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attrdict 0.2.0

A dict with attribute-style access

Latest Version: 0.2.1

AttrDict is a 2.6, 2.7, 3-compatible dictionary that allows its elements to be accessed both as keys and as attributes:

> from attrdict import AttrDict
> a = AttrDict({'foo': 'bar'})
> a['foo']

With this, you can easily create convenient, heirarchical settings objects.

with open('settings.yaml', 'r') as fileobj:
    settings = AttrDict(yaml.safe_load(fileobj))

cursor = connect(**settings.db.credentials).cursor()

cursor.execute("SELECT column FROM table");


AttrDict is in PyPI, so it can be installed directly using:

$ pip install attrdict

Or from Github:

$ git clone
$ cd AttrDict
$ python install


Documentation is available at



An empty AttrDict can be created with:

a = AttrDict()

Or, you can pass an existing dict (or other type of Mapping object):

a = AttrDict({'foo': 'bar'})

NOTE: Unlike dict, AttrDict will not clone on creation. AttrDict's internal dictionary will be the same instance as the dict passed in.


AttrDict can be used exactly like a normal dict:

> a = AttrDict()
> a['foo'] = 'bar'
> a['foo']
> '{foo}'.format(**a)
> del a['foo']
> a.get('foo', 'default')

AttrDict can also have it's keys manipulated as attributes to the object:

> a = AttrDict()
> = 'bar'
> del

Both methods operate on the same underlying object, so operations are interchangeable. The only difference between the two methods is that where dict-style access would return a dict, attribute-style access will return an AttrDict. This allows recursive attribute-style access:

> a = AttrDict({'foo': {'bar': 'baz'}})
> a['foo'].bar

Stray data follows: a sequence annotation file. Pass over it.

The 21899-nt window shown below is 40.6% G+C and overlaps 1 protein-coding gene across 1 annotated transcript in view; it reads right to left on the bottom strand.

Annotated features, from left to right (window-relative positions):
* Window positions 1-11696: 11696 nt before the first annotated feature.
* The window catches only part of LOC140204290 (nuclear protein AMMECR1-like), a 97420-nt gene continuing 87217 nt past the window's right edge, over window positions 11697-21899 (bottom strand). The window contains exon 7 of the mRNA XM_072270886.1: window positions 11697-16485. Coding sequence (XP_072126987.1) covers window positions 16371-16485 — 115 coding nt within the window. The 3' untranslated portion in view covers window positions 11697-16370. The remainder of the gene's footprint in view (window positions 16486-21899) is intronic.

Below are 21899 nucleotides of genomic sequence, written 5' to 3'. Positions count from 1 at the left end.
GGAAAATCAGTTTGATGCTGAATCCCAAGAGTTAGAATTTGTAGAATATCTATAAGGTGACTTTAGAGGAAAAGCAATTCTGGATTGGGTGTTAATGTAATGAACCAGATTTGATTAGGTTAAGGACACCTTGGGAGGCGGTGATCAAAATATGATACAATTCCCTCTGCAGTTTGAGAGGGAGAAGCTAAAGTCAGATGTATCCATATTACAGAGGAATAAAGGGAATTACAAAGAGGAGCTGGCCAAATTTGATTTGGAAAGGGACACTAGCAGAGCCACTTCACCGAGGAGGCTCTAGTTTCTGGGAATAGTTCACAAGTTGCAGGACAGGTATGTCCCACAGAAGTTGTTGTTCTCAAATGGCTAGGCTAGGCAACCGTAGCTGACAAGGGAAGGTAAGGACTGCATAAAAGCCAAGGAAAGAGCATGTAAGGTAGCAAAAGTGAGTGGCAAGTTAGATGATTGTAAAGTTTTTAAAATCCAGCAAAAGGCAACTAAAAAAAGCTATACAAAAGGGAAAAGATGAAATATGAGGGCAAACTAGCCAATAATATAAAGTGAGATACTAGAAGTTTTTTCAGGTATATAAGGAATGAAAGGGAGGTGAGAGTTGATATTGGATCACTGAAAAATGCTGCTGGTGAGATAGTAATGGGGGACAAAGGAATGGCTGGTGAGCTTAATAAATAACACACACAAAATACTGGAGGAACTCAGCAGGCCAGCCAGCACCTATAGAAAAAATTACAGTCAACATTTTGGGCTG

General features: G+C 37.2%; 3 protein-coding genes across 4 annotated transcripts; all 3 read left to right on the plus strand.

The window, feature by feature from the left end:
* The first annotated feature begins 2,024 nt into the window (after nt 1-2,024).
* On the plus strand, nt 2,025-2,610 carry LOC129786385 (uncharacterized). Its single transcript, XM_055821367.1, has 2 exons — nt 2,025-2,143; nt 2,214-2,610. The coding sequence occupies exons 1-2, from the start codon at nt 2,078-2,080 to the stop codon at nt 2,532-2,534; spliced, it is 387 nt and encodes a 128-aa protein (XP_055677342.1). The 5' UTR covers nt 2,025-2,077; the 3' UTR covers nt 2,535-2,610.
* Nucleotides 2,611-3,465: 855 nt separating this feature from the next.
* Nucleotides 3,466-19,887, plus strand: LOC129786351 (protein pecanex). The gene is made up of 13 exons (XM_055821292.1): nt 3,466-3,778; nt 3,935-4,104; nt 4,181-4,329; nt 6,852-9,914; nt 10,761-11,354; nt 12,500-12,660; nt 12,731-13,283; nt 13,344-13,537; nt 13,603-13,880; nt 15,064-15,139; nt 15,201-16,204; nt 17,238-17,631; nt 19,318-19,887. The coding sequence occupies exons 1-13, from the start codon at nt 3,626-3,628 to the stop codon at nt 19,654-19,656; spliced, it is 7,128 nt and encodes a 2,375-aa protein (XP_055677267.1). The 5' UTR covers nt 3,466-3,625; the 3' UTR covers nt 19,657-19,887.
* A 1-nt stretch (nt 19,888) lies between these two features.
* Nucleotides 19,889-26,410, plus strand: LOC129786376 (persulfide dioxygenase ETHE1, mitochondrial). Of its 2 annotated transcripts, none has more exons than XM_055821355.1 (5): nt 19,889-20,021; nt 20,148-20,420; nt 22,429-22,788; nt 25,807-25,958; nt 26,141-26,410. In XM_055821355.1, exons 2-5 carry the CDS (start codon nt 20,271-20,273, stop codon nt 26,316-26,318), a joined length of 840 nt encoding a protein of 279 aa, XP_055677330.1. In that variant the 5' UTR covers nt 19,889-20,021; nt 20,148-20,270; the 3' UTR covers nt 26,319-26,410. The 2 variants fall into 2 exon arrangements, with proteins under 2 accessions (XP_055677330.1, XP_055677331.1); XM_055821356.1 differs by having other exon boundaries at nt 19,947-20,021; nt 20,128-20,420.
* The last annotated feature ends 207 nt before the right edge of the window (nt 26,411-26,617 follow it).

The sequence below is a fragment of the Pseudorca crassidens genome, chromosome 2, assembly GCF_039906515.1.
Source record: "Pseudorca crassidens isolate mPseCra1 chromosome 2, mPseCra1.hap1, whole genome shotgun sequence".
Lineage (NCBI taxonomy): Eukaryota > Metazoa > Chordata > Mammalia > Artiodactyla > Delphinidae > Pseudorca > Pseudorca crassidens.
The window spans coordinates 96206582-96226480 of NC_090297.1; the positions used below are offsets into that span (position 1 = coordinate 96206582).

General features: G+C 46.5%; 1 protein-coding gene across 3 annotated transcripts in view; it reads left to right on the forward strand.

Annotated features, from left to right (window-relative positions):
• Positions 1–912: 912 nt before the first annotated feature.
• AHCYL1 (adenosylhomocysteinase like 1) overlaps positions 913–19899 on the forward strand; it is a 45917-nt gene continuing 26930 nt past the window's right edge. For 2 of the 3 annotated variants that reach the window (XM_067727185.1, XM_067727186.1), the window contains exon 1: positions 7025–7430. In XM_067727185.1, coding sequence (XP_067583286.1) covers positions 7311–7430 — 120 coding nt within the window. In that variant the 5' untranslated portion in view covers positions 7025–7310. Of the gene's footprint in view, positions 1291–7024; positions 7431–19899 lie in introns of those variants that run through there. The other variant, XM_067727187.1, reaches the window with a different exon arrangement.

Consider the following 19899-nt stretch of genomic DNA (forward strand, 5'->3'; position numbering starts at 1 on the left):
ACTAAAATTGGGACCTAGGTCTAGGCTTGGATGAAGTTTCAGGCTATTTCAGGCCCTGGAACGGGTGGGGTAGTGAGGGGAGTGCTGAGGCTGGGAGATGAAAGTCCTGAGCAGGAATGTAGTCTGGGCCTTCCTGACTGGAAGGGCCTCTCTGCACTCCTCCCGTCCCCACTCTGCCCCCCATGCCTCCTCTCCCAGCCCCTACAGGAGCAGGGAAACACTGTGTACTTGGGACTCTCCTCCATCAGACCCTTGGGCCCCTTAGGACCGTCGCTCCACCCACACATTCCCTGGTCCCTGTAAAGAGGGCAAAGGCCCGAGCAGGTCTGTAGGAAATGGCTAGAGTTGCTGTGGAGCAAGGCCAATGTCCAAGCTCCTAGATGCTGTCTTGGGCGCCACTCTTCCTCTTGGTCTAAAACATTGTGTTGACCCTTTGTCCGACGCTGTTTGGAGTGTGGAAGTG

AttributeError: 'dict' object has no attribute 'bar'

There are some valid keys that cannot be accessed as attributes. To be accessed as an attribute, a key must:

  • be a string
  • start with an alphabetic character
  • be comprised solely of alphanumeric characters and underscores
  • not map to an existing attribute name (e.g., get, items)

To access these attributes while retaining an AttrDict wrapper (or to dynamically access any key as an attribute):

> a = AttrDict({'_foo': {'bar': 'baz'}})
> a('_foo').bar


AttrDicts can be merged with eachother or other dict objects using the + operator. For conflicting keys, the right dict's value will be preferred, but in the case of two dictionary values, they will be recursively merged:

> a = {'foo': 'bar', 'alpha': {'beta': 'a', 'a': 'a'}}
> b = {'lorem': 'ipsum', 'alpha': {'bravo': 'b', 'a': 'b'}}
> AttrDict(a) + b
{'foo': 'bar', 'lorem': 'ipsum', 'alpha': {'beta': 'a', 'bravo': 'b', 'a': 'b'}}

NOTE: AttrDict's add is not idempotent, a + b != b + a:

> a = {'foo': 'bar', 'alpha': {'beta': 'b', 'a': 0}}
> b = {'lorem': 'ipsum', 'alpha': {'bravo': 'b', 'a': 1}}
> b + AttrDict(a)
{'foo': 'bar', 'lorem': 'ipsum', 'alpha': {'beta': 'a', 'bravo': 'b', 'a': }}


By default, items in lists (and other sequences) will be converted to AttrDicts:

> adict = AttrDict({'list': [{'value': 1}, 'value': 2]})
> for element in adict.list:
>     element.value

This will not occur if you access the AttrDict as a dictionary:

> adict = AttrDict({'list': [{'value': 1}, 'value': 2]})
> for element in adict['list']:
>     isinstance(element, AttrDict)

To disable this behavior globally, pass the attribute recursive=False to the constructor:

> adict = AttrDict({'list': [{'value': 1}, 'value': 2]}, recursive=False)
> for element in adict['list']:
>     isinstance(element, AttrDict)

When merging an AttrDict with another mapping, this behavior will be disabled if at least one of the merged items is an AttrDict that has set recursive to False.


AttrDict is released under a MIT license.

File Type Py Version Uploaded on Size
attrdict-0.2.0.tar.gz (md5) Source 2014-01-03 7KB
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